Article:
Downturn Transforms Shop

Downturn Transforms Shop

Technology and communication lead to rebirth.

Better communications helped Mike Kenney to increase productivity.


MKT INNOVATIONS WAS NEARLY broke and out of business in 2003. Its customers were fleeing offshore and, for the few customers the shop had left, it was not the first-choice supplier.

Mike Kenney, a machinist and entrepreneur with 30 years of experience, saw the company he founded with his wife, Julie, on the verge of closing. To resuscitate the business, Kenney fell back on his past strategic-management training.

He says now that it was desperation that drove him to get everyone who remained in his shop involved in a team effort to implement the strategic training. The shop had dropped nearly 30 percent of its staff from 1999 to 2003, and was left with 50 people. The job reductions helped to focus attention. Kenney introduced a strict lean manufacturing program in the shop that changed the company's entire business culture, and he started to have regular, one-hour weekly meetings with everyone in the shop. In these meetings he shared performance data, including profit and loss reports and production scheduling and order information. His goal was to give everyone the ability to understand what was expected of them and when.

"Every one of our employees is a businessman of sorts in his own household. They all understand profit and loss data because they have to balance their checkbooks at the end of every month," Kenney said. With that in mind, he went to his employees and showed them how productivity gains affect them. For example: he explained to his employees that a 10 percent to 20 percent reduction in labor on a job leads to more profit, and more profit leads to better wages.

Kien Tran, production supervisor at MKT Innovations, confirms how that translated to the shop floor: Annual wage increases at the shop averaged 10 percent over the past three years, compared to 3 percent to 5 percent in previous years, Tran said.

Along with the lean manufacturing and the broad communications initiatives, Kenney changed his shop's manufacturing processes. He moved machinery to make manufacturing cells that could take advantage of one workholding setup for several operations, and he required multitasking from his employees.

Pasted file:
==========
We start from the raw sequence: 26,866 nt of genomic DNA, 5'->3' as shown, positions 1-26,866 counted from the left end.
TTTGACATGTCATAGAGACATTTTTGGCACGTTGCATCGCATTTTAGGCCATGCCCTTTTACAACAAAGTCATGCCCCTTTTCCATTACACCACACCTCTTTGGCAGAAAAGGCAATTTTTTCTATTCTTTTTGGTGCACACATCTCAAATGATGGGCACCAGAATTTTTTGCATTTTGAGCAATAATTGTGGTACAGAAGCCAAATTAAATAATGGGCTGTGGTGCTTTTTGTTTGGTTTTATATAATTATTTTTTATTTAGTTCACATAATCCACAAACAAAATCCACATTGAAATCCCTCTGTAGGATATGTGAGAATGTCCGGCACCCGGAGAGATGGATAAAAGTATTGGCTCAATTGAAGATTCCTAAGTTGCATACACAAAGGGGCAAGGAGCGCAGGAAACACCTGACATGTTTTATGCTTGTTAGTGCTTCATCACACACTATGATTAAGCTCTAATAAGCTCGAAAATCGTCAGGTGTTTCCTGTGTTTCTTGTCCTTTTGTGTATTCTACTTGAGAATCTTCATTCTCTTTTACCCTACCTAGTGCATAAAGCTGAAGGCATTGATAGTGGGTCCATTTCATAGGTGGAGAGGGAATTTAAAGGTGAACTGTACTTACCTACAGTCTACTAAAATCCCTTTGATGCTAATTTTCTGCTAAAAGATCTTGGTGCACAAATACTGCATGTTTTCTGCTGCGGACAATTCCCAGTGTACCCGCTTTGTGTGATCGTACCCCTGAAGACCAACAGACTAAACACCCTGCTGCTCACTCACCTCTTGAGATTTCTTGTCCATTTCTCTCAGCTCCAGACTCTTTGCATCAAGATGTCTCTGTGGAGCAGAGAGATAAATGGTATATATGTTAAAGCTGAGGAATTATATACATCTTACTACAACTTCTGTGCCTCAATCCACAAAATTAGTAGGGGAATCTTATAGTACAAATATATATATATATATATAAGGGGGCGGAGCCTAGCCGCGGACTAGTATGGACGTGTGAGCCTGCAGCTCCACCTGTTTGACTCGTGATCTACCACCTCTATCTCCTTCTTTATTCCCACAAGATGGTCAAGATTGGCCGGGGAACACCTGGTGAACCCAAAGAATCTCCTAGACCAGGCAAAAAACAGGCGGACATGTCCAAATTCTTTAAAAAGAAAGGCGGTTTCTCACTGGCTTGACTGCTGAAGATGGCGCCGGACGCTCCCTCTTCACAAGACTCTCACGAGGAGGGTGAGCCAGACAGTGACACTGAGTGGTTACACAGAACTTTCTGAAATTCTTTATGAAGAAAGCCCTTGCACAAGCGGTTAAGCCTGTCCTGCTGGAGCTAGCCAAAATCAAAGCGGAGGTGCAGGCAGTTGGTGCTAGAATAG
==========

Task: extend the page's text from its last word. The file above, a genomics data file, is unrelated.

"We introduced new machinery, new tooling and new software, and with each one we showed our employees how each new tool could help them to be more productive. We got a team effort going, and reported our progress back to our employees to demonstrate the benefits," Kenney says.

"We are now producing 50 percent to 60 percent more volume than we were in 1999, and with 30 percent fewer employees," he adds.

Kenney says high-pressure coolant systems cut machining cycle times by as much as 50 percent, and provide as much as a 20 percent cost reductions in machining.

Tran confirmed Kenney's estimate on drill life and cycle reduction with the high-pressure coolant system.

He said normal life for a high-speed carbide drill was approximately 500 holes for one job the shop had; adding that, with the high-pressure, through-the-tool coolant system, tool life increased to nearly 3,000 holes even as the cycle time was reduced from 3 min to 30 sec.

Besides its gains in cost reductions and efficiencies, Kenney said MKT has seen gains in quality even as the number of its customers increases.

Kenney's shop had a 99.3 percent part-acceptance-by-customers rate for the 248,069 parts the shop produced by the end of July.

MKT Innovations Brea, Calif. www.mkti.com
Number of employees — 50
2006 sales — $10 million
Markets served — Medical, high tech, semi-conductor,
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